Heating buildings with fossil fuels (mostly natural gas) accounts for nearly 25% of the UK’s CO² emissions, most of which come from people’s homes! In addition, two thirds of the country’s ageing housing stock have an EPC rating of D or worse. One of our key aims, therefore, is to encourage more homeowners in the Hope Valley to insulate their houses in preparation for the switch to low carbon heating systems – a central goal of the Government’s Heat and Buildings Strategy.

One way we are trying to achieve this goal is by organising an annual OPEN ECO-HOMES EVENT, when visitors can visit a range of homes in the Valley where the owners’ renovations have improved energy efficiency and reduced carbon emissions.

Evidence suggests that would-be home improvers are confused by the mass of information currently available, distrustful of some of the advice from companies offering retrofitting services, and concerned about the costs involved, the problem of quality control and the likely upheaval caused by the improvement work. A second ongoing task of ours is, therefore, to offer reliable, experience-based guidance on ENERGY EFFICIENCY AND RETROFITTING and to, hopefully,  build up a local network of homeowners and installers who have carried out energy saving/generation measures and are willing to share their knowledge/offer their services.

Recent government modelling concludes wind and solar electricity generation might have to increase fourfold by 2050 in order to achieve net-zero by 2050 and although most generation will take place off-shore, it is likely that on-shore generation will also increase, especially as the public is increasingly supportive of it. The government has also indicated that it will consider additional funding for community energy projects such as the one planned by Hope Valley Renewables. As a result of all these factors, we have, therefore, set ourselves the task of investigating the feasibility and appetite for medium and large-scale RENEWABLE ENERGY GENERATION projects (e.g. solar panels on public buildings, large single wind turbines, static and floating solar farms) in the Hope Valley area. We are also exploring the possible benefits of community ownership of such installations.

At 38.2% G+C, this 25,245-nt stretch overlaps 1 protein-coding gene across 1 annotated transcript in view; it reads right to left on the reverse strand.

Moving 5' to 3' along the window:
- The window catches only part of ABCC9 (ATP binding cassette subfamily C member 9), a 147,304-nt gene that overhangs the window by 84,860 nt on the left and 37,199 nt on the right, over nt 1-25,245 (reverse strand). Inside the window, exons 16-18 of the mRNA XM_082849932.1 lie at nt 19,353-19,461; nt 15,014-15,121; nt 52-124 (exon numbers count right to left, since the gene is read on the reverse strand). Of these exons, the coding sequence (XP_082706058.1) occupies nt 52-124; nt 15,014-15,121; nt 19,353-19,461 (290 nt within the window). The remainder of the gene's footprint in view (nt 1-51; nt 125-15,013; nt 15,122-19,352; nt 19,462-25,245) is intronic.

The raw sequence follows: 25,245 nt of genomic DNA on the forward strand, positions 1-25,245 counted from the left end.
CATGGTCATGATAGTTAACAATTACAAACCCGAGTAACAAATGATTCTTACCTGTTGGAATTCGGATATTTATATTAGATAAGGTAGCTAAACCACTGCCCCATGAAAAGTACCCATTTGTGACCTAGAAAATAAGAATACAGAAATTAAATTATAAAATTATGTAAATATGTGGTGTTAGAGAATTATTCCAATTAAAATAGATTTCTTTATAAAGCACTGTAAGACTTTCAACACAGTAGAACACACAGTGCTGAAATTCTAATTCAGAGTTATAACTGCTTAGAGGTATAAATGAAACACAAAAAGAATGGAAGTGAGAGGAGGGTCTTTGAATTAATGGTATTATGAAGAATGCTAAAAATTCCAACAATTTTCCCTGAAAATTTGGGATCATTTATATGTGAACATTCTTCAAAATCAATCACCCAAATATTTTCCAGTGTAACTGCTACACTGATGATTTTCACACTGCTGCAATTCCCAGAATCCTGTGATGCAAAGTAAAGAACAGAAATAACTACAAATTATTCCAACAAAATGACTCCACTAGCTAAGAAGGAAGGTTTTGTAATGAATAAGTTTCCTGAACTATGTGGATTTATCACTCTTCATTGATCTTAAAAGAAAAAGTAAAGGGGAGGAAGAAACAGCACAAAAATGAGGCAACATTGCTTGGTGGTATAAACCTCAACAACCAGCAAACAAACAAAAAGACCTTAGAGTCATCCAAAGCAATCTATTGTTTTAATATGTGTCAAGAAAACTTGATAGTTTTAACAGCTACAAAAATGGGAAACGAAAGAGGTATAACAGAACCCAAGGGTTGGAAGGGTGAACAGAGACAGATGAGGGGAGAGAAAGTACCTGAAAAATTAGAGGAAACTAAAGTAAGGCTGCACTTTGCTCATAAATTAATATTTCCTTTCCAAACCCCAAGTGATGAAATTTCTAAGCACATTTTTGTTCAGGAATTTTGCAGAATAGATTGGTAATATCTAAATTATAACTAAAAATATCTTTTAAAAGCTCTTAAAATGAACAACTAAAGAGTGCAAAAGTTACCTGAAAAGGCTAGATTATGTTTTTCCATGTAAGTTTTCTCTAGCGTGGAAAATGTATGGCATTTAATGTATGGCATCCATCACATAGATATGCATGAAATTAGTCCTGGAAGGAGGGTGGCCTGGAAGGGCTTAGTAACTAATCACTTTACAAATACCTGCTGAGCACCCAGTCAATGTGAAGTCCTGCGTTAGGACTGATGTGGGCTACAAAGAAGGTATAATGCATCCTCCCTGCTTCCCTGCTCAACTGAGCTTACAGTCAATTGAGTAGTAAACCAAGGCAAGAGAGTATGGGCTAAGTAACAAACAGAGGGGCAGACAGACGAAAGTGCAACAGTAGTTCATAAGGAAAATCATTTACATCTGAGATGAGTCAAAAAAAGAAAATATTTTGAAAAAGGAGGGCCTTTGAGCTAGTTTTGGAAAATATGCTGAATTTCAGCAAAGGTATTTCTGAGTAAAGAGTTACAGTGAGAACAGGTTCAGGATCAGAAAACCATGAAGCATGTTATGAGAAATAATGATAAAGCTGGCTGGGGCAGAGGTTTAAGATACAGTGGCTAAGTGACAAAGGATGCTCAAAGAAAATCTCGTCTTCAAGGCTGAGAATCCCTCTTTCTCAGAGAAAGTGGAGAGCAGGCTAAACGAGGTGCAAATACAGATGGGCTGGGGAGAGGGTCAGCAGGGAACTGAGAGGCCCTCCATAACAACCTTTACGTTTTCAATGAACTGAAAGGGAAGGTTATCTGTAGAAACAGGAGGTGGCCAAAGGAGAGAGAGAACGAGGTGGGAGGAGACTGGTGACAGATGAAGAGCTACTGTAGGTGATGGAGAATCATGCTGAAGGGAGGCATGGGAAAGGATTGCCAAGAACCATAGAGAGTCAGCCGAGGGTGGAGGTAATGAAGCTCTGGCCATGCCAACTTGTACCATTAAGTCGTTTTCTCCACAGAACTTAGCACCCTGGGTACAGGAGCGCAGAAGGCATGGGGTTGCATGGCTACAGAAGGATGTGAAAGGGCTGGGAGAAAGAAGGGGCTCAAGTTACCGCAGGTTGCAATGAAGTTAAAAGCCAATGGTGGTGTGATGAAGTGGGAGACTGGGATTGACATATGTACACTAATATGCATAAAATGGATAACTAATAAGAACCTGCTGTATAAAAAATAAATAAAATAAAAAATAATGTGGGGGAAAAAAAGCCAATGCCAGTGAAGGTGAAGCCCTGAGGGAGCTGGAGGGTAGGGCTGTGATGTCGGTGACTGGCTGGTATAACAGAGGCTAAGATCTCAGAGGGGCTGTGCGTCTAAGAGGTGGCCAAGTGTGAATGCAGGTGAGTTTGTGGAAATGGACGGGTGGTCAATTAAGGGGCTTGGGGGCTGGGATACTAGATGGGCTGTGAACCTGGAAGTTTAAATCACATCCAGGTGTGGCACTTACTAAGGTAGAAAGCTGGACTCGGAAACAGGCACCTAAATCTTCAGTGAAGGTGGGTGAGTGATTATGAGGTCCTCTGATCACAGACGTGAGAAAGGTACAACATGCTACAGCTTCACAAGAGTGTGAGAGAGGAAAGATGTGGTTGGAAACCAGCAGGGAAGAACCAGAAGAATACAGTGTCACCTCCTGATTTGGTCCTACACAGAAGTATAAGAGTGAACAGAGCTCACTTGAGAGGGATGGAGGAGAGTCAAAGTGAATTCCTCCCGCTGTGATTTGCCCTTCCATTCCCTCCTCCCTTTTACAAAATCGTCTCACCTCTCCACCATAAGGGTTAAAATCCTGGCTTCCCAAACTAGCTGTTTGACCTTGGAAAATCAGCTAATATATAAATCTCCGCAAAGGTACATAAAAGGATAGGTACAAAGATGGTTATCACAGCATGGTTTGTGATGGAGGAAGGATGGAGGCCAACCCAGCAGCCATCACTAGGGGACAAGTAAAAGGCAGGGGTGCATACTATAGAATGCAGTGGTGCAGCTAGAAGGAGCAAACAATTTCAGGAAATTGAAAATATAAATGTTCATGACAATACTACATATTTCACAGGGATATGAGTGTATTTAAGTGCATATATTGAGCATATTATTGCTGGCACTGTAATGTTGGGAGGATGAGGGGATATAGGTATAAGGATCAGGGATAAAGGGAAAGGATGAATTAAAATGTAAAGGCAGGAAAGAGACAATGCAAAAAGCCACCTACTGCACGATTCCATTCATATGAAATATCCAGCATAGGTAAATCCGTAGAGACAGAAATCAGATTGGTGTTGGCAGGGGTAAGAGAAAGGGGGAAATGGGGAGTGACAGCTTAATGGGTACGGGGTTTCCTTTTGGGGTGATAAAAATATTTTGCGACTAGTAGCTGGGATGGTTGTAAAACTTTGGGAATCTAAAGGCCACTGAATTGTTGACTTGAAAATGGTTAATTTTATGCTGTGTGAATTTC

As it’s clear much of the government funding for energy efficiency upgrading in domestic properties will be allocated to local authorities, we are working hard with other local climate-change organisations to LOBBY local councils, our local MPs, and the Peak Park with the aim of persuading them to commit to setting up and funding long-term schemes for wide-scale retrofitting both in owned and rented properties.